Bologna Travel Guide

The Heart of Italian Joie de Vivre - A Blend of Historic Charm, Culinary Delights, and Vibrant Culture in Europe's Oldest University Town

Europe’s oldest university town, light-hearted, vivacious Bologna, is perhaps the most exciting city in Italy. Although lacking in some of the opulent art and museums seen elsewhere in Italy, Bologna offers a different kind of charm, created by a bohemian attitude visible in the cafés and trattorie that dot the streets and plazas of the center city.

The large and exceptionally well-preserved Centro Storico (historic center) is pedestrian-friendly and perfect for strolling. It is considered one of Europe’s largest intact historic centers and a potpourri of Medieval, Renaissance, Baroque, and modern architecture. At the heart of the center are the bustling Piazza Maggiore and Piazza del Nettuno (where the 16th-century Fountain of Neptune stands), two adjoining plazas rimmed with cafés and beautiful buildings like the Palazzo Comunale, now the town hall. Inside, a monumental staircase designed by Bramante to allow horse-drawn carriages upstairs is the first thing you will notice. The building is also home to a small art collection and a museum focusing on the work of artist Giorgio Morandi.

Nearby sits one of the city’s most unique churches, the Basilica di San Petronio. This large Gothic Church, the fifth-largest basilica in the world, is unfinished but still beautiful. Head to the Torre Asinelli, one of two leaning towers in the Piazza di Porta Ravegnana, to get a stellar view of the old city. At 97 meters, it affords a beautiful panorama of Bologna’s rooftops and Church spires.

Like many Italian cities, Bologna was founded by the Etruscans in 500 BC (who called it Felsina), although its name dates to a Gallic tribe called the Boii, who conquered the settlement a few short hundred years later. Eventually, the Romans also appeared, bestowing it with the name Bononia in 189 BC. Today, you can see the remnants of the Roman period under the old stock exchange (Sala Borsa) and, of course, at the Museo Archeologico. An important Roman center for centuries, it eventually declined and, in 728, became part of the Lombard Kingdom. Its university was founded during this time. Created in 1088, it is one of the world’s oldest. Dante was a student here. Always a progressive place, Bologna was ahead of its time when, in 1256, it freed all enslaved people and abolished serfdom.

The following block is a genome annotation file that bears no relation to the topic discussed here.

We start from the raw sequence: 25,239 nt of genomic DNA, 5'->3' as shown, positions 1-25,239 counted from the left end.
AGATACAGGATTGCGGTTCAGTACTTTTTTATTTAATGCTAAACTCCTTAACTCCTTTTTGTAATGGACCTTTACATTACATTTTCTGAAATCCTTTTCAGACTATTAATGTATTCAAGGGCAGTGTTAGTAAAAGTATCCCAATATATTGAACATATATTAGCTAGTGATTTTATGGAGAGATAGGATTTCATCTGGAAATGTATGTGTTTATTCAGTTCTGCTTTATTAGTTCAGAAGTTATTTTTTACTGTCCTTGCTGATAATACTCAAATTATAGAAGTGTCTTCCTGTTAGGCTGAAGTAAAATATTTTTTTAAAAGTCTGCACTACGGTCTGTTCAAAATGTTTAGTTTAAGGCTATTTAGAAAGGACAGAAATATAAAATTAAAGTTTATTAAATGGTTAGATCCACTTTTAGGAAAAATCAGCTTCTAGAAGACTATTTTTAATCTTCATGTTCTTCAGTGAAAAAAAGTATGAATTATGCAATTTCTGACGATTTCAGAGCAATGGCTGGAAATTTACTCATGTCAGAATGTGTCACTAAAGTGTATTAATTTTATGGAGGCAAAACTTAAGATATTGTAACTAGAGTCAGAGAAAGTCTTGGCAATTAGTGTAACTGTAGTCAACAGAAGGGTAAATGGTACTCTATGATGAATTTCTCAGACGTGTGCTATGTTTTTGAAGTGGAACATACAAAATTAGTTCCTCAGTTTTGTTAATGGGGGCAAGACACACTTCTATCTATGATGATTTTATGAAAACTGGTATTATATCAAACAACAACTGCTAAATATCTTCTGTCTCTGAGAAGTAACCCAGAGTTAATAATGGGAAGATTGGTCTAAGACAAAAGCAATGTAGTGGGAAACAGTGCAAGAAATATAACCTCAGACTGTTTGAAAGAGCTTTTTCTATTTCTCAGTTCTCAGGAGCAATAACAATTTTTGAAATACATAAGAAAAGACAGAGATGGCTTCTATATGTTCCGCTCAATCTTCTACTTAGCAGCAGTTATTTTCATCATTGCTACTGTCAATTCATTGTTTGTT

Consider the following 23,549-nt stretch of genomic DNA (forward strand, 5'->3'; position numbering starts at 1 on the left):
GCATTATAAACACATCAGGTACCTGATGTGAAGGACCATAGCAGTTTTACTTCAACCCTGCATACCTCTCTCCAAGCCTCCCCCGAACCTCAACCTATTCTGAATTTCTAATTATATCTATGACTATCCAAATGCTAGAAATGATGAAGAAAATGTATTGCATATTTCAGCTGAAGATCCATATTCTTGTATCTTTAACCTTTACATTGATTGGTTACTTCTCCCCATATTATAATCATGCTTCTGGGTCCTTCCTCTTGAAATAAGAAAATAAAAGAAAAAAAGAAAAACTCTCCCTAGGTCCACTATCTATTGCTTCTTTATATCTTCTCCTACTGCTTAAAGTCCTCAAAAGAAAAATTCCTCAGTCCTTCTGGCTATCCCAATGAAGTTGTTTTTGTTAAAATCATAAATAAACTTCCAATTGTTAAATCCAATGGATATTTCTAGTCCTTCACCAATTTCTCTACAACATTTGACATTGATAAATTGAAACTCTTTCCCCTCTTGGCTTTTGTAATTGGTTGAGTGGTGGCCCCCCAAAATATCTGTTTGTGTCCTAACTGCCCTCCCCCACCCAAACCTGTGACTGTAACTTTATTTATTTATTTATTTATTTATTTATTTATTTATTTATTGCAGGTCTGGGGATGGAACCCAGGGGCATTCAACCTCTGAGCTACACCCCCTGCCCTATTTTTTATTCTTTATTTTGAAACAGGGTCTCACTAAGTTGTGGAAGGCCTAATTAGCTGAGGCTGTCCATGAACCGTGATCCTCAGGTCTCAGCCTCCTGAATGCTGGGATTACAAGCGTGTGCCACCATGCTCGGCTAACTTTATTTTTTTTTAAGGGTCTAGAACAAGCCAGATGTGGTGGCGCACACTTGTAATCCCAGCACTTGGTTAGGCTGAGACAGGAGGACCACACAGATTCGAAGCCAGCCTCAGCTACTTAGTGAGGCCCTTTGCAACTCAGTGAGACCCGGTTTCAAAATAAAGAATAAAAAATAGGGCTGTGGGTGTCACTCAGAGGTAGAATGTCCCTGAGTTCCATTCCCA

Bologna has always been a hotly contested city. The Church, various emperors, and aristocratic families have long fought over it. The university has traditionally brought the city revenue, and trade flourished under the guilds (in the Mercato di Mezzo area, the streets are named after the guilds and workshops that have been there for centuries).

Napoleon’s army arrived in 1796 and swiftly took over the city and its possessions. Upon his departure, Bologna became part of the Papal State until being incorporated into Italy with the unification. Through scores of civil wars and scuffles for hundreds of years, Bologna remained one of Europe’s most influential cities. It’s still one of Italy’s economic engines and is a necessary transportation and trade hub. Bologna was a European Capital of Culture in 2000.